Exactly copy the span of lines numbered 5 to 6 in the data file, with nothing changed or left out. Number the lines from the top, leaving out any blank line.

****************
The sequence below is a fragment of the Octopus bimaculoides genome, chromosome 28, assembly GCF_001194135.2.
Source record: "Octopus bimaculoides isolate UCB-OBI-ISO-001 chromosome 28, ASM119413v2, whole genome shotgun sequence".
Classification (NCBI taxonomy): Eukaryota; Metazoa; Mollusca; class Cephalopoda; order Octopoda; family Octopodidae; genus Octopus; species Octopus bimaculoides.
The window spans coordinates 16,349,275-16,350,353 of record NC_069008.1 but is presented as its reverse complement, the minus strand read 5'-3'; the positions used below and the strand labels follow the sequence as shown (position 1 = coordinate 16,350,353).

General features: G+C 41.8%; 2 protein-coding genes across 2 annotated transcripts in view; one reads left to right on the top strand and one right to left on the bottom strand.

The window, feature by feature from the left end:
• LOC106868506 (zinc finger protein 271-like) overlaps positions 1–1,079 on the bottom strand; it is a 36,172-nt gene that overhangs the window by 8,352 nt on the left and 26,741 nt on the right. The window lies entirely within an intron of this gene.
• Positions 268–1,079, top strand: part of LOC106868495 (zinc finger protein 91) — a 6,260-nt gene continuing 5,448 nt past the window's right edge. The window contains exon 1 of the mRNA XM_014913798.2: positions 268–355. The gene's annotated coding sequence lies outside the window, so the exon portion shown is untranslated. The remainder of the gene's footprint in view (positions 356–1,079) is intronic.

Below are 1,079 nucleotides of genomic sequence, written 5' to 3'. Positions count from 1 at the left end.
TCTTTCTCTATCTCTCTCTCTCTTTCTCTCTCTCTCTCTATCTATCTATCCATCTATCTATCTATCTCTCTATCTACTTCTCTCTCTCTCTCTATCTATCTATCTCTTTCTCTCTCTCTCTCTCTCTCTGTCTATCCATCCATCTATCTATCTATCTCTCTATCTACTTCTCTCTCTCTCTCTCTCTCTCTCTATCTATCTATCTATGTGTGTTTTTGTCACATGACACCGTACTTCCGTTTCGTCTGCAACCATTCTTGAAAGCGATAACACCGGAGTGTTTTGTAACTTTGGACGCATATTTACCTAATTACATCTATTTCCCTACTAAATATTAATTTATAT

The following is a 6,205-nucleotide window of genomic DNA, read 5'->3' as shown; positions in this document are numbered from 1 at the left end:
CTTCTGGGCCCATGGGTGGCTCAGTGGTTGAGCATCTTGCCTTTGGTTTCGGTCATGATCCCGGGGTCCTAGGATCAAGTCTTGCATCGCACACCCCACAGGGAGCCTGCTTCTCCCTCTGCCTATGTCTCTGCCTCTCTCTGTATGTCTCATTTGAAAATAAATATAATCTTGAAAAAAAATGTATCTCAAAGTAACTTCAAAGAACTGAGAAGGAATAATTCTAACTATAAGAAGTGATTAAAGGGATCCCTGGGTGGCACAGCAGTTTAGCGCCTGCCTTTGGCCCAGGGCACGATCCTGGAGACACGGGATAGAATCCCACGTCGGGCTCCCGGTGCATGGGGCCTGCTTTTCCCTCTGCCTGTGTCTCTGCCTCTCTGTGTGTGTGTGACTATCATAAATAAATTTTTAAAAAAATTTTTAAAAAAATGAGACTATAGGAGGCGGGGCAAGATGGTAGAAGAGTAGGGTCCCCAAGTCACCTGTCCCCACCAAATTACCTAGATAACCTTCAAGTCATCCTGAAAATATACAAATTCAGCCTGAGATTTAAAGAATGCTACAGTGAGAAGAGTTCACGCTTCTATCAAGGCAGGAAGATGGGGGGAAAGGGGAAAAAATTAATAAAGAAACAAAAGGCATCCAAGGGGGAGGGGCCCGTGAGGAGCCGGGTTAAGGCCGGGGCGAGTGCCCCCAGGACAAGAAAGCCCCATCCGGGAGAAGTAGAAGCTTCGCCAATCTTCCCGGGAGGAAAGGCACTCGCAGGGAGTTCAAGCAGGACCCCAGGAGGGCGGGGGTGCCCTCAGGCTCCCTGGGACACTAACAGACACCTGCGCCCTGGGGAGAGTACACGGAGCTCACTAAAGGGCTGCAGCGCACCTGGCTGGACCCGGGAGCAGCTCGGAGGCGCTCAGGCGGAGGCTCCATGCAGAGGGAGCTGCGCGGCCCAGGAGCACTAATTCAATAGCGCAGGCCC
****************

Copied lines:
General features: G+C 41.8%; 2 protein-coding genes across 2 annotated transcripts in view; one reads left to right on the top strand and one right to left on the bottom strand.

The window, feature by feature from the left end: